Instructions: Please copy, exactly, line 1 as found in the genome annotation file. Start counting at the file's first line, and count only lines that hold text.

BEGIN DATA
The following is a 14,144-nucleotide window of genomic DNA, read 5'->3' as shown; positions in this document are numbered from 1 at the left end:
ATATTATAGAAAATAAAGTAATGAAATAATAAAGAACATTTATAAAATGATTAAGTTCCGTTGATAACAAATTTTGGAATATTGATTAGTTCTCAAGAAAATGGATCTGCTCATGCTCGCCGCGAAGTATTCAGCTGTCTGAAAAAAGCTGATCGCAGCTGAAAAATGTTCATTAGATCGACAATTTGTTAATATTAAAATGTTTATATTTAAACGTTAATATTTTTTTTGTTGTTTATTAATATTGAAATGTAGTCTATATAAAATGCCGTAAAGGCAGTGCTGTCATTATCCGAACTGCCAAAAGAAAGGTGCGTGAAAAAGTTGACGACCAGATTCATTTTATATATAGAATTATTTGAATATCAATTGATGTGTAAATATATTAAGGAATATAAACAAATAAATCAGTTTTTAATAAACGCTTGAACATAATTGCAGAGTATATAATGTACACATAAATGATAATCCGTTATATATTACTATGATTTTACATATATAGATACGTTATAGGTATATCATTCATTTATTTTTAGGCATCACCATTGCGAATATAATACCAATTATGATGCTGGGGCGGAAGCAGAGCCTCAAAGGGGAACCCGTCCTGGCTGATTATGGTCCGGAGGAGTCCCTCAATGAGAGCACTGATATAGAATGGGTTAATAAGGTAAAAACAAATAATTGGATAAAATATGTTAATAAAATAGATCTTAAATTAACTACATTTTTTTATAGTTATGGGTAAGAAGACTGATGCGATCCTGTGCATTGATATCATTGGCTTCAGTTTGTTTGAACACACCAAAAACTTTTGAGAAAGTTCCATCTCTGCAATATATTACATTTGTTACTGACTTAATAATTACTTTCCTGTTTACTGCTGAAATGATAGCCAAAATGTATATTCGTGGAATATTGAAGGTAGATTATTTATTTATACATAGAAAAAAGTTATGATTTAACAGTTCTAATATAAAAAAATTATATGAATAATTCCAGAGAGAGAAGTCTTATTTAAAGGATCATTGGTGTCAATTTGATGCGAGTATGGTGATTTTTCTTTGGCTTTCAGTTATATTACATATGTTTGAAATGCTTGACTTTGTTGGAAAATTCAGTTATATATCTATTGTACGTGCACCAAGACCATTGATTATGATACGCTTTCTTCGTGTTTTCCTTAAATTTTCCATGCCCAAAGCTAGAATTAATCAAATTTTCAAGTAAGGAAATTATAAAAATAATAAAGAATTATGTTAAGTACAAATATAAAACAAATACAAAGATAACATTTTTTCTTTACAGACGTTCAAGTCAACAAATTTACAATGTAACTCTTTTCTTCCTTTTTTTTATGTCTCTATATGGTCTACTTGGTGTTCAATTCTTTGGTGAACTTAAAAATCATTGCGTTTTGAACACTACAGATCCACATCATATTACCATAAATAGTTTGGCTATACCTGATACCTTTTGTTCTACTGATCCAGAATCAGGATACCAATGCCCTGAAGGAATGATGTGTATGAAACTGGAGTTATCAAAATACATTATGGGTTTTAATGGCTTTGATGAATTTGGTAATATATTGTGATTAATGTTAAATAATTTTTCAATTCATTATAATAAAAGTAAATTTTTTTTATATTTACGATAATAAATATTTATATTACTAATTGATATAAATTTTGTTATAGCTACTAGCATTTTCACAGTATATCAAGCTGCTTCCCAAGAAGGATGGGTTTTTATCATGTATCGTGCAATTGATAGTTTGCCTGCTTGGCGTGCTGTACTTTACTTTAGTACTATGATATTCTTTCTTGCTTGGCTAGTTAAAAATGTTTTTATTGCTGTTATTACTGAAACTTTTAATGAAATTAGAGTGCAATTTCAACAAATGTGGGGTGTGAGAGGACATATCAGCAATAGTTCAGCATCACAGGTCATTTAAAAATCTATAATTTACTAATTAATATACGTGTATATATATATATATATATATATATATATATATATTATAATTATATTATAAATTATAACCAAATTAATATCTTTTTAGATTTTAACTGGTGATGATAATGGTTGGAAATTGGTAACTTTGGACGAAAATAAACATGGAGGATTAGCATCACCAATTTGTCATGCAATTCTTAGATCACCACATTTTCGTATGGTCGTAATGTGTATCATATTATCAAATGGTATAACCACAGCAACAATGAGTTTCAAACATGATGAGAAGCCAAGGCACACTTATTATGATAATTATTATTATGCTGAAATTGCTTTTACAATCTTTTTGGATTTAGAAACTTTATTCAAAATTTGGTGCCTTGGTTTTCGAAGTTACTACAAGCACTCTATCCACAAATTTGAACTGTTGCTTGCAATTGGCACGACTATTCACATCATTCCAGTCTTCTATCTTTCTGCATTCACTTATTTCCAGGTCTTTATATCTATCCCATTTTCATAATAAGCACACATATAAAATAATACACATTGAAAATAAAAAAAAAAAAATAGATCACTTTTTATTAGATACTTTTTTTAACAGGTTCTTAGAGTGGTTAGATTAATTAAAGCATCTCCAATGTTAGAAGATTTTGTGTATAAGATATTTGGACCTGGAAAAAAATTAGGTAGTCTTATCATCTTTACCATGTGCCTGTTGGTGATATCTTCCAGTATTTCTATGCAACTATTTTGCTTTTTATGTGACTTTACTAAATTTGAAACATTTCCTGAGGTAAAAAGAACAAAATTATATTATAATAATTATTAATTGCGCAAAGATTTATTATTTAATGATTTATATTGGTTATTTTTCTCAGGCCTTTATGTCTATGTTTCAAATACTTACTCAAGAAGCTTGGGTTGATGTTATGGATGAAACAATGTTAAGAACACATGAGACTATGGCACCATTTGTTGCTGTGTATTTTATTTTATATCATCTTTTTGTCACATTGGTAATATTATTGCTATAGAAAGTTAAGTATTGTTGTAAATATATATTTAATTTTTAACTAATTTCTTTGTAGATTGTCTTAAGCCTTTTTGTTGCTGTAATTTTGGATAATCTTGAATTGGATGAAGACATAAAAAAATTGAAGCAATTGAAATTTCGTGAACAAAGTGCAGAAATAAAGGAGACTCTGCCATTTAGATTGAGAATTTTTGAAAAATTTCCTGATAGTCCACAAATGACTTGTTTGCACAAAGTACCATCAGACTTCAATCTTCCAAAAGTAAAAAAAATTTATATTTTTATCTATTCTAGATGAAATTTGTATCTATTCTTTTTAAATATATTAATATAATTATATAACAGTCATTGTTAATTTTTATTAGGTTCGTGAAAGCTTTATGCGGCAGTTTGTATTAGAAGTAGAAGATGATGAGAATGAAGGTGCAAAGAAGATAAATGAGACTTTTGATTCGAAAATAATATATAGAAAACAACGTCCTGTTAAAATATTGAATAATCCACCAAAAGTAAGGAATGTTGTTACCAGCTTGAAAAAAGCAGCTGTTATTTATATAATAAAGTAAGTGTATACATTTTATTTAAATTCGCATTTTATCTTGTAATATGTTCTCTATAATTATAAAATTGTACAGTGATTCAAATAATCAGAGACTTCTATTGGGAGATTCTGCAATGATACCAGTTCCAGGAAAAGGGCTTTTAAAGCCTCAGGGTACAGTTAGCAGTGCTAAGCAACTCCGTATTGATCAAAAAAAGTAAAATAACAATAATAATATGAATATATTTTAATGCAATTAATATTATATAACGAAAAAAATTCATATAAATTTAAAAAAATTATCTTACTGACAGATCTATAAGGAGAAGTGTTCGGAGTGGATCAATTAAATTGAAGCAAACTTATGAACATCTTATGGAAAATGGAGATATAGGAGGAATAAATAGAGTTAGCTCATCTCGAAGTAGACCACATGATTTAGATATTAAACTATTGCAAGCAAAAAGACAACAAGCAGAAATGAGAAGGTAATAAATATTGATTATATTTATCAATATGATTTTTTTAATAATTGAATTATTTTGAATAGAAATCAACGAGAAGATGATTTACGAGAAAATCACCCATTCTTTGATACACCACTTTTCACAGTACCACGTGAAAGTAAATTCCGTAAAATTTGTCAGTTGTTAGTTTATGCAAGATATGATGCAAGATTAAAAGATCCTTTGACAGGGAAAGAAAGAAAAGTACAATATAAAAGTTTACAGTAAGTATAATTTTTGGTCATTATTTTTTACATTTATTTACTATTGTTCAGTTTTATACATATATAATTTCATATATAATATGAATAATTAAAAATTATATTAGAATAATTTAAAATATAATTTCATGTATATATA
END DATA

The following is a 14,144-nucleotide window of genomic DNA, read 5'->3' as shown; positions in this document are numbered from 1 at the left end: